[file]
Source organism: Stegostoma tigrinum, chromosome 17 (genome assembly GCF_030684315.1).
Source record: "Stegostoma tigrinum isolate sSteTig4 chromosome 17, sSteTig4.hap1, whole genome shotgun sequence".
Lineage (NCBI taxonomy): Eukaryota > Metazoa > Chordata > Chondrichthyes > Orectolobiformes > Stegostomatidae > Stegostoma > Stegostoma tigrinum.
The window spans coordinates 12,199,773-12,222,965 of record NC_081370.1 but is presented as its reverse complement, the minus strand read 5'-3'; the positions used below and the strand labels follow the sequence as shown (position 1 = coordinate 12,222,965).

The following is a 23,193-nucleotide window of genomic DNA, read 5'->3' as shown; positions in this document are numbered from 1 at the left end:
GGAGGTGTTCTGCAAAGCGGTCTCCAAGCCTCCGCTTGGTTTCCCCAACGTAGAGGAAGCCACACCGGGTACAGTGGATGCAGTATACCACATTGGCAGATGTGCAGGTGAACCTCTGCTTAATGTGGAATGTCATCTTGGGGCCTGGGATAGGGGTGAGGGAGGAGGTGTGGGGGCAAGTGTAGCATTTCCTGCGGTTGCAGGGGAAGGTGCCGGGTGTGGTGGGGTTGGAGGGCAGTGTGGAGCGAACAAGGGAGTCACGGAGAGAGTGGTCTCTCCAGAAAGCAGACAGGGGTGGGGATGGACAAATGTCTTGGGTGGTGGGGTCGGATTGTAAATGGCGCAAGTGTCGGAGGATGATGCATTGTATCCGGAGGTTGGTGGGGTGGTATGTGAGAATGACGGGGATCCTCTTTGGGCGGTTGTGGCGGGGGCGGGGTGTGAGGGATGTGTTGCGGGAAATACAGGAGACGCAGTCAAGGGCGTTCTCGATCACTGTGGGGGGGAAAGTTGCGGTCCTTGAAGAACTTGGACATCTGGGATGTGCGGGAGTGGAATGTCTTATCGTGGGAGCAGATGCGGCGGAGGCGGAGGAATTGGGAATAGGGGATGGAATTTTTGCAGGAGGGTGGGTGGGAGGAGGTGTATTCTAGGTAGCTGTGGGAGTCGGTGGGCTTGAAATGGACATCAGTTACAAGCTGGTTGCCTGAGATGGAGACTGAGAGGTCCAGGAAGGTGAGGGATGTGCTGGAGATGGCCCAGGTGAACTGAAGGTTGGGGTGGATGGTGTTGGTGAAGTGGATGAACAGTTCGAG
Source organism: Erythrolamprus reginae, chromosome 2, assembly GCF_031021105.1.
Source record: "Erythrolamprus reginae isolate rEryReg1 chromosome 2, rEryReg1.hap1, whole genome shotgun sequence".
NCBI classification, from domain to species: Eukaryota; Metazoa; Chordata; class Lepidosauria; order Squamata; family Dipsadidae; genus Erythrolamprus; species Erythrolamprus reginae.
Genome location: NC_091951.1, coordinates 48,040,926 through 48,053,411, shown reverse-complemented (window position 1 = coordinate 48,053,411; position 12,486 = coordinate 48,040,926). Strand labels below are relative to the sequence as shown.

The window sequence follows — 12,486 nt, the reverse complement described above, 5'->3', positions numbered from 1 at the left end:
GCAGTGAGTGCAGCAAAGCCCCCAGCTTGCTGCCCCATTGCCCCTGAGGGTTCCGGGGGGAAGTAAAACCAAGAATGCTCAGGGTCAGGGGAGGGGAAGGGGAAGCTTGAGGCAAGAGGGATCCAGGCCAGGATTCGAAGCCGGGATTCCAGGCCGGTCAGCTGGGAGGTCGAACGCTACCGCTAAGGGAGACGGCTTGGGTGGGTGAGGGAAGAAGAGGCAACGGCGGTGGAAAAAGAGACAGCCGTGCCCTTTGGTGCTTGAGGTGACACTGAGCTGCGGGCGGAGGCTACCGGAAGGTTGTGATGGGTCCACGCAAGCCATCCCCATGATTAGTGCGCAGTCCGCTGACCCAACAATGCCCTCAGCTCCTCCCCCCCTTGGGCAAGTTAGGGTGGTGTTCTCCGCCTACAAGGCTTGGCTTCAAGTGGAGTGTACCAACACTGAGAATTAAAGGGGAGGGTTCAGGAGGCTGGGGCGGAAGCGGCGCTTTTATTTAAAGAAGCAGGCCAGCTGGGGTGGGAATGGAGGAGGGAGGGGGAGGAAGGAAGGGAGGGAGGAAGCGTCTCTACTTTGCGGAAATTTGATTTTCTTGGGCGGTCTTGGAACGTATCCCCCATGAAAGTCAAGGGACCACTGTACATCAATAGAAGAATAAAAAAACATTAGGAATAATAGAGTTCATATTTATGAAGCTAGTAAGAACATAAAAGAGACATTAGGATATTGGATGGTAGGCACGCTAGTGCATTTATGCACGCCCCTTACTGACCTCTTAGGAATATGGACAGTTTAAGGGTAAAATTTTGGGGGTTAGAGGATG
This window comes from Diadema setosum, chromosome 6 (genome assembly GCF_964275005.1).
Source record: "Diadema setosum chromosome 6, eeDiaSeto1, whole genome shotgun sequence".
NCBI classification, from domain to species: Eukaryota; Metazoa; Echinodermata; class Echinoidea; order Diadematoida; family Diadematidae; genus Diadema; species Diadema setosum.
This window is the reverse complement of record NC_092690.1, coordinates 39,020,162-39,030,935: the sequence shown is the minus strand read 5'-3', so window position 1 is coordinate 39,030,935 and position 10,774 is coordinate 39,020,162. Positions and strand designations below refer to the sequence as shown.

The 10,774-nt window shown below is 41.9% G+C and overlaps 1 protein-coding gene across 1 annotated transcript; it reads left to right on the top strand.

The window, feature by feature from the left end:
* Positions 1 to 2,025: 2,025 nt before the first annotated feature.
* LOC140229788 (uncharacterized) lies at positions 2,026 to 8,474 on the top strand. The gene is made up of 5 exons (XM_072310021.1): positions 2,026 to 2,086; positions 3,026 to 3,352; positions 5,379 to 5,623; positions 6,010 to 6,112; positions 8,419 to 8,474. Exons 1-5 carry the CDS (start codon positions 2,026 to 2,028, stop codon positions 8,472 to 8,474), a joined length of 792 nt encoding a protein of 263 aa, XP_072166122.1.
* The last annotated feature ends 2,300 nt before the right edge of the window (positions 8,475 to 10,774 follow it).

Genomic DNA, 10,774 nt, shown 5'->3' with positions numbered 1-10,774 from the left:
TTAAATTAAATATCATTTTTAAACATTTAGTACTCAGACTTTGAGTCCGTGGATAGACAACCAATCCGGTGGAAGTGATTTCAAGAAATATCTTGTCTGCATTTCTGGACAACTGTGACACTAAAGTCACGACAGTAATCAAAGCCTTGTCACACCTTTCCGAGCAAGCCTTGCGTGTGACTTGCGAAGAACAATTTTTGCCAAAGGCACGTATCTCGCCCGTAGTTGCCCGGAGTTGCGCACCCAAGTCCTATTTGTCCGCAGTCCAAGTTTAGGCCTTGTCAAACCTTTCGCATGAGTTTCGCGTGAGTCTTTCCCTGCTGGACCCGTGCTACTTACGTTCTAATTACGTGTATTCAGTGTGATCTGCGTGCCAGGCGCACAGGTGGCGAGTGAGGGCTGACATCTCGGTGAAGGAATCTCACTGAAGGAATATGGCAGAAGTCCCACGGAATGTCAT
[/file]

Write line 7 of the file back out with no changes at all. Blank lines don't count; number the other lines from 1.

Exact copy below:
Source organism: Erythrolamprus reginae, chromosome 2, assembly GCF_031021105.1.